On the whole, finding differences in patterns and being able to compare them statistically is something that AI is very good at. We, as humans, are constantly running such testings, unconsciously and intuitively, but we have clear limits. When the amounts of data units are enormous, and the processes are mechanic (i.e., unrelated to our natural environment), and when there’s little time to reach a decision, our human intuition is not relevant anymore.
Moreover, we usually aren’t talking about some static one-time solution to a single specific problem. We’re dealing with an ongoing quality optimization process that is based on multiple historical data. Being able to monitor quality decisions in real time and under dynamic conditions is a great use case of industrial AI systems.
4 – Identifying, predicting and preventing future bottlenecks
Bottlenecks are like the weather, in that famous quote by Mark Twain: everybody talks about them, but nobody does anything to solve them.
Yep, it seems that bottlenecks are the end result of some convoluted law of physics (probably involving some quantum mechanics, too). They’re hard to predict, and yet they’re always there, somewhere, day in, day out.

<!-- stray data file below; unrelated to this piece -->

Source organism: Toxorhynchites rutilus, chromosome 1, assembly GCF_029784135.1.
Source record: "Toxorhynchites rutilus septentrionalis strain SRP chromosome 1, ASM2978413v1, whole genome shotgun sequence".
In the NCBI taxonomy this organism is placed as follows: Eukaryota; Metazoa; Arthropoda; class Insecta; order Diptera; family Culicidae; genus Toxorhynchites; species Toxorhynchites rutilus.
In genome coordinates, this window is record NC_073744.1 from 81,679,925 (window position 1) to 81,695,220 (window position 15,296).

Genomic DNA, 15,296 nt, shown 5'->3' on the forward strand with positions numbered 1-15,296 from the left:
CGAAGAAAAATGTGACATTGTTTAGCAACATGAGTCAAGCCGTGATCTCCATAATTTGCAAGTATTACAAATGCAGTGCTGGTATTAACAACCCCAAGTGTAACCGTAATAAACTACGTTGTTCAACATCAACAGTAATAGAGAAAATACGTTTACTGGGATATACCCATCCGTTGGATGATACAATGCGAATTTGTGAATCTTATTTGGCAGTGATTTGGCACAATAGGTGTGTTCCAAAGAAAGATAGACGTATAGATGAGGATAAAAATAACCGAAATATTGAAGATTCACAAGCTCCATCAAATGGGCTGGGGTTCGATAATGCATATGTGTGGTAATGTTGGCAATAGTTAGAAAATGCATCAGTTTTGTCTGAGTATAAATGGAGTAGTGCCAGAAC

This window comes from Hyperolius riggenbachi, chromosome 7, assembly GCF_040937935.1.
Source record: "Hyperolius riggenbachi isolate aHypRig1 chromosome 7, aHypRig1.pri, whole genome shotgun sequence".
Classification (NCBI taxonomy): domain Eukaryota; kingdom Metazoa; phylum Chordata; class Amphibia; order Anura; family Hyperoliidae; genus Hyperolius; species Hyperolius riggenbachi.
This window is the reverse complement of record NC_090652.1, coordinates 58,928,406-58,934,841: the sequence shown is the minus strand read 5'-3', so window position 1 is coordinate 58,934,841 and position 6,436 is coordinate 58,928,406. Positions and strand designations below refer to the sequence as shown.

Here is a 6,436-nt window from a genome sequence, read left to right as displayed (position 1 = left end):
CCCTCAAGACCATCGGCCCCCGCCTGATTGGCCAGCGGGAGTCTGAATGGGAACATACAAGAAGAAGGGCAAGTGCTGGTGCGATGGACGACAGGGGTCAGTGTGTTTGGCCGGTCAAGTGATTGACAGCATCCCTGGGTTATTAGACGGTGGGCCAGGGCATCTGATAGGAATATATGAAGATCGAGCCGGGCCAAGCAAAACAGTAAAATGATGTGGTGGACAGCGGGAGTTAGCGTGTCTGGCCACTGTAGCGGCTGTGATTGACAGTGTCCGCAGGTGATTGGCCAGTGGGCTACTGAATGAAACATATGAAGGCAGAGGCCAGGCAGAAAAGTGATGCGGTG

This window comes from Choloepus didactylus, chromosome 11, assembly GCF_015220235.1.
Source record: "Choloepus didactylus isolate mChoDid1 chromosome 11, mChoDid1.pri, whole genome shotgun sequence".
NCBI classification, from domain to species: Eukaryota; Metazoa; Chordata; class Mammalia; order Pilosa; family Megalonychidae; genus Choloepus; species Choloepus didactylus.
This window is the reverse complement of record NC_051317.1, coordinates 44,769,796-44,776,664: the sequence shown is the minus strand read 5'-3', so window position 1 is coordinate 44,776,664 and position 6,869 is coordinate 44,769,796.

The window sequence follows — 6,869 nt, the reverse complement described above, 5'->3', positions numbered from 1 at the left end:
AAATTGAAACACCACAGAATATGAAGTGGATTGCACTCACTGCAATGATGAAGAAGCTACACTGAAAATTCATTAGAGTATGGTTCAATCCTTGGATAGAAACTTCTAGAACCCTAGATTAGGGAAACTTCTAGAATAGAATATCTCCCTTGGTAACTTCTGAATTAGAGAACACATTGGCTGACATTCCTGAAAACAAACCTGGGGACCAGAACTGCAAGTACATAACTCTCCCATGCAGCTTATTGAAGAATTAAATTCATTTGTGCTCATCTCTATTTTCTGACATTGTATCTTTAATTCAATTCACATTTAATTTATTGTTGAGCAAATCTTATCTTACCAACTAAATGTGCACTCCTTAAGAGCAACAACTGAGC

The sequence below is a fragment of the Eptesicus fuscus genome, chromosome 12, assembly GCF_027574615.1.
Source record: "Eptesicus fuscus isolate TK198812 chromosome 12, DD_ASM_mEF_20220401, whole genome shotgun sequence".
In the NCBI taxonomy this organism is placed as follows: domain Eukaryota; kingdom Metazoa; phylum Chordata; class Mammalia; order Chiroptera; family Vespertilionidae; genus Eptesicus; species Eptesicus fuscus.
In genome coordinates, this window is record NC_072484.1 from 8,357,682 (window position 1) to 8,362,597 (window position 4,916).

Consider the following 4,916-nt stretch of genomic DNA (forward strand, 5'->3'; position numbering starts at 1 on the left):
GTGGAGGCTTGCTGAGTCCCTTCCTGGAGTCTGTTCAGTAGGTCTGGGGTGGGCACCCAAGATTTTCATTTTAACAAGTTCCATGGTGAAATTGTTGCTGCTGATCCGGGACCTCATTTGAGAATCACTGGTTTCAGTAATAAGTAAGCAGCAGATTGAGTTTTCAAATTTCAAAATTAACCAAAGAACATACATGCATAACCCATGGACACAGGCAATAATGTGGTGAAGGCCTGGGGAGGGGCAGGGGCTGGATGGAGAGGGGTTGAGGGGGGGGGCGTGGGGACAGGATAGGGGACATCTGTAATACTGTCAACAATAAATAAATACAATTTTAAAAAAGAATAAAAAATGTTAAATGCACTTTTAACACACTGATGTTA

However, AI-based systems can recognize their patterns when trained on historical production data. Then, in real time, when a certain pattern associated with a bottleneck is identified, the system can send an alert concerning the anticipated delay, so measures could be taken in order to prevent or prepare for it.
Again, context serves an important role: bottlenecks are essentially a part of the big picture. For instance, what does the usual trend look like? Can these workstations function well under pressure? What is their capacity limit? How many units can we usually cut out of this raw material? What usually happens with demand during this time of year? In what conditions does tool-maintenance cause a bottleneck? When does it go well?